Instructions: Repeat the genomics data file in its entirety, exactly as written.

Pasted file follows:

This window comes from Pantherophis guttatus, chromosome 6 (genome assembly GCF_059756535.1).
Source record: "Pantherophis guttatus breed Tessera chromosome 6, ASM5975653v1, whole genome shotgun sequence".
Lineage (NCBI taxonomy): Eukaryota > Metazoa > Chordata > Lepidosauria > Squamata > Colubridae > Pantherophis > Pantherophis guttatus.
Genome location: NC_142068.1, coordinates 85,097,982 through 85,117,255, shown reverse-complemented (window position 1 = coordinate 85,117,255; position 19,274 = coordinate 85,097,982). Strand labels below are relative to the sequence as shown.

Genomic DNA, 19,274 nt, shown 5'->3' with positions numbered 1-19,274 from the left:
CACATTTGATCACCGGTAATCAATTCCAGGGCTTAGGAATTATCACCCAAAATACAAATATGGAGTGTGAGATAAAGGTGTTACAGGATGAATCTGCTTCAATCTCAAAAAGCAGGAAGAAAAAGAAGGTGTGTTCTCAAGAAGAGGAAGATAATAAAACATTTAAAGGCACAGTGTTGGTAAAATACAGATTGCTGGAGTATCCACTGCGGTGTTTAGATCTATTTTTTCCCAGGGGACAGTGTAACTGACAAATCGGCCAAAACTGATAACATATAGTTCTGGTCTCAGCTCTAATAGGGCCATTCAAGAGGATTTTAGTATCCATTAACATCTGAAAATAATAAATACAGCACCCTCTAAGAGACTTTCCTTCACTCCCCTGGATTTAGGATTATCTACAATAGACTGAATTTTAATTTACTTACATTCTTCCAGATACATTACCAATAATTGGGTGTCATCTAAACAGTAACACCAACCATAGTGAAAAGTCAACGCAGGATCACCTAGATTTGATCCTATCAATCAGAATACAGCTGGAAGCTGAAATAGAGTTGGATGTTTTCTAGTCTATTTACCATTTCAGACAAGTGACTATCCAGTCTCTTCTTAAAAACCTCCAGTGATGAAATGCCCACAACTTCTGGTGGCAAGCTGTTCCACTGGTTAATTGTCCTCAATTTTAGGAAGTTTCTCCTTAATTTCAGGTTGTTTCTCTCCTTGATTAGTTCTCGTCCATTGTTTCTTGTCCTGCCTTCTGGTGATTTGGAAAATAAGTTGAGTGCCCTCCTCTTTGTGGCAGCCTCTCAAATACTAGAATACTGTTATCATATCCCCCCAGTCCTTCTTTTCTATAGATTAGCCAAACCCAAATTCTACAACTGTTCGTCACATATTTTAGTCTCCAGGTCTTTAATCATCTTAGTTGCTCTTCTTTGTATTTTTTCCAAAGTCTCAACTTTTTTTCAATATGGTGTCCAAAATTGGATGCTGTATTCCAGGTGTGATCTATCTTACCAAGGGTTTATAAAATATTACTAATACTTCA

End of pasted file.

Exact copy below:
This window comes from Pantherophis guttatus, chromosome 6 (genome assembly GCF_059756535.1).
Source record: "Pantherophis guttatus breed Tessera chromosome 6, ASM5975653v1, whole genome shotgun sequence".
Lineage (NCBI taxonomy): Eukaryota > Metazoa > Chordata > Lepidosauria > Squamata > Colubridae > Pantherophis > Pantherophis guttatus.
Genome location: NC_142068.1, coordinates 85,097,982 through 85,117,255, shown reverse-complemented (window position 1 = coordinate 85,117,255; position 19,274 = coordinate 85,097,982). Strand labels below are relative to the sequence as shown.

Genomic DNA, 19,274 nt, shown 5'->3' with positions numbered 1-19,274 from the left:
CACATTTGATCACCGGTAATCAATTCCAGGGCTTAGGAATTATCACCCAAAATACAAATATGGAGTGTGAGATAAAGGTGTTACAGGATGAATCTGCTTCAATCTCAAAAAGCAGGAAGAAAAAGAAGGTGTGTTCTCAAGAAGAGGAAGATAATAAAACATTTAAAGGCACAGTGTTGGTAAAATACAGATTGCTGGAGTATCCACTGCGGTGTTTAGATCTATTTTTTCCCAGGGGACAGTGTAACTGACAAATCGGCCAAAACTGATAACATATAGTTCTGGTCTCAGCTCTAATAGGGCCATTCAAGAGGATTTTAGTATCCATTAACATCTGAAAATAATAAATACAGCACCCTCTAAGAGACTTTCCTTCACTCCCCTGGATTTAGGATTATCTACAATAGACTGAATTTTAATTTACTTACATTCTTCCAGATACATTACCAATAATTGGGTGTCATCTAAACAGTAACACCAACCATAGTGAAAAGTCAACGCAGGATCACCTAGATTTGATCCTATCAATCAGAATACAGCTGGAAGCTGAAATAGAGTTGGATGTTTTCTAGTCTATTTACCATTTCAGACAAGTGACTATCCAGTCTCTTCTTAAAAACCTCCAGTGATGAAATGCCCACAACTTCTGGTGGCAAGCTGTTCCACTGGTTAATTGTCCTCAATTTTAGGAAGTTTCTCCTTAATTTCAGGTTGTTTCTCTCCTTGATTAGTTCTCGTCCATTGTTTCTTGTCCTGCCTTCTGGTGATTTGGAAAATAAGTTGAGTGCCCTCCTCTTTGTGGCAGCCTCTCAAATACTAGAATACTGTTATCATATCCCCCCAGTCCTTCTTTTCTATAGATTAGCCAAACCCAAATTCTACAACTGTTCGTCACATATTTTAGTCTCCAGGTCTTTAATCATCTTAGTTGCTCTTCTTTGTATTTTTTCCAAAGTCTCAACTTTTTTTCAATATGGTGTCCAAAATTGGATGCTGTATTCCAGGTGTGATCTATCTTACCAAGGGTTTATAAAATATTACTAATACTTCA